The Unlikely Ingredient to Quickly Thicken Your Soup

This soup-thickening hack makes use of a *very* popular takeout order.

A bowl of creamy soup
Photo: Dotdash Meredith / Sarah Maiden

Creamy, rich soups are one of winter's best comfort foods. There are plenty of ways to thicken homemade soup, but until recently, we had never considered leftover French fries. Turns out, this method for making soup even creamier is a clever way to use those soggy fries from last night's takeout order — and it turns any blended soup into a luxurious bowl that tastes even better.

Why You Should Blend French Fries in Your Soup

You probably already know that potatoes are a great thickener for homemade soup. Even if you don't purée the soup with a blender, potatoes release starch as they cook — thickening the broth with a satisfying velvety consistency. In fact, we've written before about how helpful frozen hash browns can be when cooking creamy soups.

But recently, we noticed a new tip we couldn't ignore. In an Instagram story, The New Yorker food writer Helen Rosner mentioned that she uses leftover French fries to thicken soup. Scaachi Koul, a culture writer for Buzzfeed, asked for more details. (Thanks, Scaachi! We were wondering, too.) Helen shared more in a follow-up story, explaining that not only do French fries thicken soup, but putting them in the pot is a smart way to use leftover fries which — let's be honest — are usually pretty soggy and not very tasty.

a plate of french fries with a ramekin of ketchup
Chef John

How to Thicken Soup with Leftover French Fries

So how does this French fry magic happen? It's simple. "...Chop them up and add them to your soup and then purée the soup!" Helen explained in the story. Of course, this technique won't work with clear soups, or soups that are not supposed to be blended. (If you put chopped fries in chicken noodle soup, for example, you'll just have a bunch of wet fries.)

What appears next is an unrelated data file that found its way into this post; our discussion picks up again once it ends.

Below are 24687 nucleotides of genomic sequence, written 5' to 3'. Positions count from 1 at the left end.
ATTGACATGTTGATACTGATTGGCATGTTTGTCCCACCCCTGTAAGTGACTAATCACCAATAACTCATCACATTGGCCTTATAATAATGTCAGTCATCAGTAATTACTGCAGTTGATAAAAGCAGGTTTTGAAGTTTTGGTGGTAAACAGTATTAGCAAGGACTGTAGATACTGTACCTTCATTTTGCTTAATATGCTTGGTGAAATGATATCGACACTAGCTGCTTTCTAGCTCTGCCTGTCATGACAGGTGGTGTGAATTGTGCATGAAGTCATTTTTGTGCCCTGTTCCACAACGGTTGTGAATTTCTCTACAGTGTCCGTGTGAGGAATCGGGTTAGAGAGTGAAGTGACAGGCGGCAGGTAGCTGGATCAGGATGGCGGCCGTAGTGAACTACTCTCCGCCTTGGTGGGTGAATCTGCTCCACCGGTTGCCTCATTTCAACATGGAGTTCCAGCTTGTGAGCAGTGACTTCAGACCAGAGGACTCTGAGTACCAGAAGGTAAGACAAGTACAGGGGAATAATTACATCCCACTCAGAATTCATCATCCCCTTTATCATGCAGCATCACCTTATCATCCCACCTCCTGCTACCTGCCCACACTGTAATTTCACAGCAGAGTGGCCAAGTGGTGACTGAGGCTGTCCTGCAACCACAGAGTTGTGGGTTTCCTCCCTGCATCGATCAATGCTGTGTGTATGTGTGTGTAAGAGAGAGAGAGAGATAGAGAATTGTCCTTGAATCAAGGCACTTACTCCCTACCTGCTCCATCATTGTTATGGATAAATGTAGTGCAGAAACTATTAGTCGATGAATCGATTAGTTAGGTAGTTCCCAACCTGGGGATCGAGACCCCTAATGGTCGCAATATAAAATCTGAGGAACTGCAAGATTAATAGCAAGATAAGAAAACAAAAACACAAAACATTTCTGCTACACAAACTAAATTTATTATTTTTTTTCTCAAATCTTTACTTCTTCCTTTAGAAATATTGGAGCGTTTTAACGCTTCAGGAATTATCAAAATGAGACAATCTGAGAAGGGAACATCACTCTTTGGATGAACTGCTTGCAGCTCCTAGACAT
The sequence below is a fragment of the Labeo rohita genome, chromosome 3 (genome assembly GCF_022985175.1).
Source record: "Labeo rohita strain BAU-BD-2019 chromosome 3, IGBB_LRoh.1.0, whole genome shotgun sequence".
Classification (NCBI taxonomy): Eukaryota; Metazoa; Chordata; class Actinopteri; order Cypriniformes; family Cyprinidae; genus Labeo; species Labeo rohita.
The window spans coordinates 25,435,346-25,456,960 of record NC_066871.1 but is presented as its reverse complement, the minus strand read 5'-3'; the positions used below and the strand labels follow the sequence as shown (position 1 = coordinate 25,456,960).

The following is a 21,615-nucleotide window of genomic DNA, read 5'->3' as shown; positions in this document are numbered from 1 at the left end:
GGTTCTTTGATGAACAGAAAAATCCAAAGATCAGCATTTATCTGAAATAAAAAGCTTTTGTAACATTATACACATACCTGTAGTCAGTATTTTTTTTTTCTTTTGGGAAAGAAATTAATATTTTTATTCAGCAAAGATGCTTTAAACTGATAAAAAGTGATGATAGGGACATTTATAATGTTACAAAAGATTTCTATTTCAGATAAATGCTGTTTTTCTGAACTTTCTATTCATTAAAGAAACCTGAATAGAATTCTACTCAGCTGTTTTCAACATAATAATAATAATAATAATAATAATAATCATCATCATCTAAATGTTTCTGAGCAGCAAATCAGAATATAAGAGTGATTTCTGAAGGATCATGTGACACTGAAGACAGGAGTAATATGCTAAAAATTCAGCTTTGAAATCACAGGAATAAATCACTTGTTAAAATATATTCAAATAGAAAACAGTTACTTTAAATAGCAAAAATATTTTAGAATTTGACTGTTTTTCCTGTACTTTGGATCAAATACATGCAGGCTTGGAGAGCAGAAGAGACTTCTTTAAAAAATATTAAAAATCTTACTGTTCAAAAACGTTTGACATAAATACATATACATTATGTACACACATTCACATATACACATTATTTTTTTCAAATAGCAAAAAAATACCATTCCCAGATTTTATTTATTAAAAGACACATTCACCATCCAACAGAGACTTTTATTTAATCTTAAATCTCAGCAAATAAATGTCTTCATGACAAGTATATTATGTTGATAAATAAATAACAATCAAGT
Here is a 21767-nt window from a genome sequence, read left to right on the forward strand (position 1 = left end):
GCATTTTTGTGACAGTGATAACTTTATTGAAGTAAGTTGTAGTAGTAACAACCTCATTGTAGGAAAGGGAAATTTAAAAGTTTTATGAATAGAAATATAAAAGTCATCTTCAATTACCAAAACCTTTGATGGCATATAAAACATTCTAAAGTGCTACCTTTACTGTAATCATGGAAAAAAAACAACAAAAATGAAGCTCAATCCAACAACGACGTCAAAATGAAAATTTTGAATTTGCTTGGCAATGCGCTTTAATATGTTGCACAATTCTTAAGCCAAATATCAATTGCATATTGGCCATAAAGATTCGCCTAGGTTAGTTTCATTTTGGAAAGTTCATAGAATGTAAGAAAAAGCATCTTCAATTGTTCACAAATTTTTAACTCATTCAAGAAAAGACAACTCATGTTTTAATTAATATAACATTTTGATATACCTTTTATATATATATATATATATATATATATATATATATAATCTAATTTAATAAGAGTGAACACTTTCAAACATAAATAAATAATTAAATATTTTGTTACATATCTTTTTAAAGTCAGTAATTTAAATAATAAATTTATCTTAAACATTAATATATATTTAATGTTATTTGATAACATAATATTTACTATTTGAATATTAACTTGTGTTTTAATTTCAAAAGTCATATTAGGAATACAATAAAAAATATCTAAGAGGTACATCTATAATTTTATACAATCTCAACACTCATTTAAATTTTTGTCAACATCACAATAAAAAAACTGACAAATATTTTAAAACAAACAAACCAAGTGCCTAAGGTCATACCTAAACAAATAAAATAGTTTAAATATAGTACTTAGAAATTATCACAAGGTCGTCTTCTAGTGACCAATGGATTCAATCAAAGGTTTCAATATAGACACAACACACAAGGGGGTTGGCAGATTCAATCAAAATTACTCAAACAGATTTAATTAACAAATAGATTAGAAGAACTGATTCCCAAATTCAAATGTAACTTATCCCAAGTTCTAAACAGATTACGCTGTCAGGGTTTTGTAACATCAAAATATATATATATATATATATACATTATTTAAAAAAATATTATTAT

Because fries are already cooked, you can add them once your soup is almost done and ready to be blended. Putting the fries in the pot a minute or two before turning off the heat will ensure that your soup stays piping hot; otherwise, the fridge-cold temperature of the fries will temper the soup.

You can use a handheld immersion blender to purée your soup, or transfer the soup to a traditional blender, working in batches if you have to.

There are just two matters to consider when thickening soup with fries. The first is the salt level. Most restaurant fries are very salty. If you're planning on adding French fries to a homemade soup, consider dialing down the amount of salt you use to season it. Battered fries are also not ideal for this, because the dredging batter may not purée well. Fries that have been battered with wheat flour are not gluten free, which matters if you are cooking for someone with a gluten sensitivity.

Other Ways to Thicken Soup

No leftover French fries on hand? That's okay! You can also thicken soup by puréeing it with cooked beans or lentils. White beans like cannellini beans or navy beans are especially good for puréeing. This recipe for Creamy Italian White Bean Soup is a great place to start.

Puréeing hearty winter vegetables like butternut and kabocha squash will also do the trick. This recipe for Sweet Potato, Carrot, and Red Lentil Soup is the best of all three worlds, using potato, squash, and lentils to make a super creamy soup.Finally, adding cream, half-and-half, or any dairy with a high fat content will also thicken soup, as in this recipe for Cream of Asparagus Soup.

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